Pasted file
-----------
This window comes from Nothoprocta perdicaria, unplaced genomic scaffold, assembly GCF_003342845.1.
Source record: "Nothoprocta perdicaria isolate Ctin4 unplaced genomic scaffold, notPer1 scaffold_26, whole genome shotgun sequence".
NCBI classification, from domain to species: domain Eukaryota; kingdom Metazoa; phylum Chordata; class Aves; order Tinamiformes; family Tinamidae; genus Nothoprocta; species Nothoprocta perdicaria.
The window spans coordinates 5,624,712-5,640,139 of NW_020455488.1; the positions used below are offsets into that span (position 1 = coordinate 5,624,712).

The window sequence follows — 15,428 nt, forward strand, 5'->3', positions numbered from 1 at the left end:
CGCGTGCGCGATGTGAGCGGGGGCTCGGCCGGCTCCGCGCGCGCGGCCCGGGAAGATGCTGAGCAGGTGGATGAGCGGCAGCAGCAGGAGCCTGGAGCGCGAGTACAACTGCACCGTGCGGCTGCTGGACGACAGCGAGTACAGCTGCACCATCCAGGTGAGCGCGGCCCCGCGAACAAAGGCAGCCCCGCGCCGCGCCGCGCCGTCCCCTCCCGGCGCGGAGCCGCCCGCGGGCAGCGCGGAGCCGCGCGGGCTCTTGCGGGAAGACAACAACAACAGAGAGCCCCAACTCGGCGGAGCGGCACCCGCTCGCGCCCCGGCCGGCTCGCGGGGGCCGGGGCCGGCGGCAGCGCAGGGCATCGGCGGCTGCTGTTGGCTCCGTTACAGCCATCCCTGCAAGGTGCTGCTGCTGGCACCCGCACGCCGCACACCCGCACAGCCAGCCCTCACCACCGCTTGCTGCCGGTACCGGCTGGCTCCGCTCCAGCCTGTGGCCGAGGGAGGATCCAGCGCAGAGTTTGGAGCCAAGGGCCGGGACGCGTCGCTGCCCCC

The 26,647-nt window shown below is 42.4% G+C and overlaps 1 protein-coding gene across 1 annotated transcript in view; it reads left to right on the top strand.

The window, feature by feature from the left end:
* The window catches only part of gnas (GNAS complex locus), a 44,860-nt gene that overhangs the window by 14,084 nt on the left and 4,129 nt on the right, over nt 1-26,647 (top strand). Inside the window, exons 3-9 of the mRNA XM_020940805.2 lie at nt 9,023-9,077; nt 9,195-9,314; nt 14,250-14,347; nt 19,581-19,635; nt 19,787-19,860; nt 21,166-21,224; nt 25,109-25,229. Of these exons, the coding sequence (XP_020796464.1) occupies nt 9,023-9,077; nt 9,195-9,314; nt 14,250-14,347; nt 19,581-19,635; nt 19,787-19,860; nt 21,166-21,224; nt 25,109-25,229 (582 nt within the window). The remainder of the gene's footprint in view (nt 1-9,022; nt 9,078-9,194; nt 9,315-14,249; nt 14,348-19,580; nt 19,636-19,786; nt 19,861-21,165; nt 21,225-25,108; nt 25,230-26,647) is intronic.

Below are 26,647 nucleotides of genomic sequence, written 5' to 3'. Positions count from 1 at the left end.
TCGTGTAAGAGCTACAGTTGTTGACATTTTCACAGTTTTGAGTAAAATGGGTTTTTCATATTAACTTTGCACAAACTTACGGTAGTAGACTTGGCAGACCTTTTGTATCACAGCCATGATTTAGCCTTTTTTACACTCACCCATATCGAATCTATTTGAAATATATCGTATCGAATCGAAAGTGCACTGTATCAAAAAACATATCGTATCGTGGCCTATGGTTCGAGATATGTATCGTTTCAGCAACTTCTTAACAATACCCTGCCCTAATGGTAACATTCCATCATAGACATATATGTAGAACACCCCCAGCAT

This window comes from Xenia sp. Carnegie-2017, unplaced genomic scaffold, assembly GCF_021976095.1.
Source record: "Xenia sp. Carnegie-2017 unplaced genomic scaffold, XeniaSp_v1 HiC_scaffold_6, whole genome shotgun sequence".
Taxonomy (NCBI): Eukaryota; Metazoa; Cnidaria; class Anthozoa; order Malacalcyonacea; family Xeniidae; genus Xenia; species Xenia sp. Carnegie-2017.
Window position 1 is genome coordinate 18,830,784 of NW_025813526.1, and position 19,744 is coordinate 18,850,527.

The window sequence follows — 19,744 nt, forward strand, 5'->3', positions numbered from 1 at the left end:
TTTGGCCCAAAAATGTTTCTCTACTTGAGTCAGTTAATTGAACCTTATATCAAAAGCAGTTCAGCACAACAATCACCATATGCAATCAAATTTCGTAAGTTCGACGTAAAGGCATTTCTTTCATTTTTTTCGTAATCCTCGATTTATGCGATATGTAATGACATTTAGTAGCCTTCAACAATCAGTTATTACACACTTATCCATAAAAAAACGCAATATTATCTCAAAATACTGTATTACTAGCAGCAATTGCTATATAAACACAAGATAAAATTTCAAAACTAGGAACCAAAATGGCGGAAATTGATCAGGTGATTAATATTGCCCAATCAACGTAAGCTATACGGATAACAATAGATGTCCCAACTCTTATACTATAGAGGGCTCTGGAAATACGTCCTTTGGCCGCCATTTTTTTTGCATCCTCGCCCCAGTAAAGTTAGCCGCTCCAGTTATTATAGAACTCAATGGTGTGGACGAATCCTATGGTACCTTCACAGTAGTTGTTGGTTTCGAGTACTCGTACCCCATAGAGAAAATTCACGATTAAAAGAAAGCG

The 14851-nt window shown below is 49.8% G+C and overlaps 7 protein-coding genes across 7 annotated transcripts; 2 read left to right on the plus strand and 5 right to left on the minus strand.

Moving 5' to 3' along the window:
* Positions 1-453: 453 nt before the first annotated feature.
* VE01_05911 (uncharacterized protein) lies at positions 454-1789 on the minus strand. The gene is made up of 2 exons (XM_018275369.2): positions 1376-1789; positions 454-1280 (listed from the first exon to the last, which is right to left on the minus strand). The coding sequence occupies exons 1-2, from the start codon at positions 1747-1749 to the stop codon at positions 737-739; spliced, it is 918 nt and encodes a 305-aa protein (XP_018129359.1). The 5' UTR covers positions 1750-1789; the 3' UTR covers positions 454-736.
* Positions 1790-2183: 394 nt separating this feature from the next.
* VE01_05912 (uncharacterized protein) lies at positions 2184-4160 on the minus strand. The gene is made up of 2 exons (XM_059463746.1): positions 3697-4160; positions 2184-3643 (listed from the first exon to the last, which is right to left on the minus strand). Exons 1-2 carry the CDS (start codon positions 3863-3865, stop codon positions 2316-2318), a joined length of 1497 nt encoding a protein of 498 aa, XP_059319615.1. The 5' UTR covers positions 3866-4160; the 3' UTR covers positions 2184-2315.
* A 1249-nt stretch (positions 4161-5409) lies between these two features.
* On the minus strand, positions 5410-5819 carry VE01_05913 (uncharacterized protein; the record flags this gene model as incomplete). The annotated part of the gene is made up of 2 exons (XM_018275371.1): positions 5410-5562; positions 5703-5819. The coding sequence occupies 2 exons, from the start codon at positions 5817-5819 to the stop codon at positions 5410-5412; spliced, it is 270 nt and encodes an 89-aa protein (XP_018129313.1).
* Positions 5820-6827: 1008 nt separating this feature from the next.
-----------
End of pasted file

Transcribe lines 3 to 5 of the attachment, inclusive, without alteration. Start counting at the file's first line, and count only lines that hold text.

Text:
NCBI classification, from domain to species: domain Eukaryota; kingdom Metazoa; phylum Chordata; class Aves; order Tinamiformes; family Tinamidae; genus Nothoprocta; species Nothoprocta perdicaria.
The window spans coordinates 5,624,712-5,640,139 of NW_020455488.1; the positions used below are offsets into that span (position 1 = coordinate 5,624,712).

The window sequence follows — 15,428 nt, forward strand, 5'->3', positions numbered from 1 at the left end: